After attending the lecture, the Upper Sixth Form Biology and Psychology students continued with Brain Day. Dr Sutton spoke in depth about brain development, function and disfunction. He gave the students the opportunity to learn some Second and Third Year Degree level information on the function of synapses and secondary messenger systems. The day culminated with the students participating in the dissection of a sheep’s brain, giving them the rare opportunity to see for real the actual structures within the brain which they had been studying.
Sixth Form Holly reported ‘Such a great day!! Really interesting to build on our A Level knowledge and see where this could lead to. Very inspiring for those of us planning to study Biology at university. Interesting and detailed lectures, and a brilliant dissection.’
Emma said ‘It was very interesting and Dr Sutton was very enthusiastic. It really helped me understand further the workings of the brain.’
Georgina added ‘I thought the brain day was really interesting and inspiring to see and learn about some of the really new developments showing how exciting science currently is and how much more that is yet to be discovered about the brain.’
Ms Treanor reports ‘A Level Geographers have been investigating coastal systems this week along the Dorset Heritage Coastline. Using Swanage as our base, we were able to travel to Lulworth and Durdle Door and then spend a day collecting psammosere data at Studland. On our way home we stopped in Southampton to investigate urban regeneration and practise human geography related data collection techniques. The girls are now well prepared for their own independent investigations!’
Miss Brailey reports ‘On Wednesday, Sixth Formers Charne, Martha, Katie and Hannah gave a ten minute presentation on their chosen Heroine of Science, Dr Maggie Aderin-Pocock, MBE, at the University of Reading’s annual event. The girls met and interviewed Dr Aderin-Pocock at this year’s Huxley Lecture, and were inspired by her work both in the field of Space Science and her educational work promoting science to young people, particularly girls. After their session the girls listened to other schools’ presentations of their Heroines of Science, as well as having a guest lecture from the University of Reading’s Dr Ann Chippindale on her work, Sparkling Cyanide, which was based on her current research. A great afternoon!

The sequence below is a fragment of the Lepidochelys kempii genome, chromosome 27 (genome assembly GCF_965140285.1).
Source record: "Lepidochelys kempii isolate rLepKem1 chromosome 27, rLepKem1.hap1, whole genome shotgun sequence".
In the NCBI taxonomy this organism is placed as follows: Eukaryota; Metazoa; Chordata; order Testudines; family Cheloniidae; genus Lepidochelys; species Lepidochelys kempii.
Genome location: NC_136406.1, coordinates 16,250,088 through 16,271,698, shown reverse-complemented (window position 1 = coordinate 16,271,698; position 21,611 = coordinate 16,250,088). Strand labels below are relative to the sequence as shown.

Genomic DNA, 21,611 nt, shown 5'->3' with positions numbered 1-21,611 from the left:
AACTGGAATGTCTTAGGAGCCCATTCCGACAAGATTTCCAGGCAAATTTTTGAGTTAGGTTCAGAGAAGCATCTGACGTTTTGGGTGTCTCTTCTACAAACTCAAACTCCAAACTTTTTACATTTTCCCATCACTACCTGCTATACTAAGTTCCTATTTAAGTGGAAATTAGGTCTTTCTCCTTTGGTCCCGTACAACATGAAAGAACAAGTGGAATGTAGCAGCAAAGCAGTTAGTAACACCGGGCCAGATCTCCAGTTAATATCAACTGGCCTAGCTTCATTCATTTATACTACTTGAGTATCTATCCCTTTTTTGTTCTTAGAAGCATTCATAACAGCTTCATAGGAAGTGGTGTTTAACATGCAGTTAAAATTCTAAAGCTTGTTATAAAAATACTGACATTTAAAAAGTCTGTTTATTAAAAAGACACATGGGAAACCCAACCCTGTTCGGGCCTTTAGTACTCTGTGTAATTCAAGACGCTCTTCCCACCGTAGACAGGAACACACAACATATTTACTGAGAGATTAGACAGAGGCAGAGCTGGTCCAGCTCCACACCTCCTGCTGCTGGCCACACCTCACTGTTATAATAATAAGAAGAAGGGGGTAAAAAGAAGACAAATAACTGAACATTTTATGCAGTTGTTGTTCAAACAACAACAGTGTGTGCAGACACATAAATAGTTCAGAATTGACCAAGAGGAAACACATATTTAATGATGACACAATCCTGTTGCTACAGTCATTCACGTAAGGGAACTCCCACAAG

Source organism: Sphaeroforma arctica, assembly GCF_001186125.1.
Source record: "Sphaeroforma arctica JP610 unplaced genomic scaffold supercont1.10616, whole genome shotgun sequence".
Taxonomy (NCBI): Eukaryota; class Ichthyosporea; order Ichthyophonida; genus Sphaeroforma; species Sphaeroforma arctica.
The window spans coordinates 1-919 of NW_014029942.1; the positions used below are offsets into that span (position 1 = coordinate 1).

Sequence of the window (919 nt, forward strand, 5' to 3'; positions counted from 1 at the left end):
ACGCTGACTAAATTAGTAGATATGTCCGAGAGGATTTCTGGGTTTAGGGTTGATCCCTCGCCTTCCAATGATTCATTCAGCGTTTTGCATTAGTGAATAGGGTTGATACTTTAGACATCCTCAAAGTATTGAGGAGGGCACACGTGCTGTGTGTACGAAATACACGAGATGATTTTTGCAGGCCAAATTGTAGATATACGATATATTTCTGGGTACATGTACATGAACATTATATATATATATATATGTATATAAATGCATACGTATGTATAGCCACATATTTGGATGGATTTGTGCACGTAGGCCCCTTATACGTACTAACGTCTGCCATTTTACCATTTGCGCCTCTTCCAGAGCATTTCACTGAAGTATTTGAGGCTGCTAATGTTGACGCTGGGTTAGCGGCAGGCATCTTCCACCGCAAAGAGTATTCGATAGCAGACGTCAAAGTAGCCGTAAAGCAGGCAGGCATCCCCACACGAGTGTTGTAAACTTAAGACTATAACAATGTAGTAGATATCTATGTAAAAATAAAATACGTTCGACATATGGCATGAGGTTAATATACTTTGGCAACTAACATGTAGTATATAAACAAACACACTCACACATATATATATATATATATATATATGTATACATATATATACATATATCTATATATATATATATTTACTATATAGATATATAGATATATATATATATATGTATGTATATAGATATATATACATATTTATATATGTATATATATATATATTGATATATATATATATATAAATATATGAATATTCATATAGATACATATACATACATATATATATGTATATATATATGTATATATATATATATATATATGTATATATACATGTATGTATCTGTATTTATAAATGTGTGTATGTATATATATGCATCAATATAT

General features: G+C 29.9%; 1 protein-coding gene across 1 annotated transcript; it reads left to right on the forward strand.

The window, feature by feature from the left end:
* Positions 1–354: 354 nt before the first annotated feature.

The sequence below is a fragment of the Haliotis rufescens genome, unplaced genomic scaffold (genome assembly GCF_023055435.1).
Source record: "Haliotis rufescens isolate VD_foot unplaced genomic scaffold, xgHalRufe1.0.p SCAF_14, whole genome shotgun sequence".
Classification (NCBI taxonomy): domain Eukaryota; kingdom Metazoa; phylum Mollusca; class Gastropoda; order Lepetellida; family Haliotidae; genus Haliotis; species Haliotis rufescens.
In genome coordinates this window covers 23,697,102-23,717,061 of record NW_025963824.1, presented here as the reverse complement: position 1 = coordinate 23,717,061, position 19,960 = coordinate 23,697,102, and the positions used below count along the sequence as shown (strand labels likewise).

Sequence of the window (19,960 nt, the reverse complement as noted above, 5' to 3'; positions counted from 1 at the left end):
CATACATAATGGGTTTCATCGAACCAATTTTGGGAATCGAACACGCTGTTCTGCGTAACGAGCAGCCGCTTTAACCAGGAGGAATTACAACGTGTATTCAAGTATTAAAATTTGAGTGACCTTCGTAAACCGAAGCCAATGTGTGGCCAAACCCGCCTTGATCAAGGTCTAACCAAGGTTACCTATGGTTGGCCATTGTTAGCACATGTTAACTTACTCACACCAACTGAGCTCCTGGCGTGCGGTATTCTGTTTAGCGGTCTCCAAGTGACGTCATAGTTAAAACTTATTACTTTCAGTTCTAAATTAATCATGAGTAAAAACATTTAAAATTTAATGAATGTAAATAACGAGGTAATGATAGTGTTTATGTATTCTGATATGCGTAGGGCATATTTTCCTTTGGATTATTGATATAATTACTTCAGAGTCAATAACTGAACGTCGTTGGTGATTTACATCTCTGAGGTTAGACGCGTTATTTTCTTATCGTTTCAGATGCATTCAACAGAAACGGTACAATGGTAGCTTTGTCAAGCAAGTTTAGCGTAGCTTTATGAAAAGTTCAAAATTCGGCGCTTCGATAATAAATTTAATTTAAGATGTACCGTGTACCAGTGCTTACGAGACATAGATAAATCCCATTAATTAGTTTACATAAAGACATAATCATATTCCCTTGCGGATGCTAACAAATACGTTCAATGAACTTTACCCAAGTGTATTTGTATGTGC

At the beginning of the month, a small group of the First, Second and Third Formers took part in a SATRO schools problem solving event at George Abbot School. SATRO is an educational charity and social enterprise aimed at inspiring children in all aspects of the working world, particularly Science, Technology, Engineering and Maths (STEM). The challenge facing our problem solvers was to build, in a ninety minute time limit, a free standing structure using the resources provided. Points were given for both the vertical and horizontal distance from the base, furthermore points were quadrupled if the structure had a functioning light at its extremity. As this first heat was subsequently taking place at other locations, there had been a reporting blackout until now. Mrs Troup reports ‘Our girls were fine competitors and tackled the task with enthusiasm. We are pleased to say that, although the girls are not progressing to the next round, they worked really hard, succeeded in having a working lightbulb and received full marks for both their initial plan and for gaining maximum height. Well done!’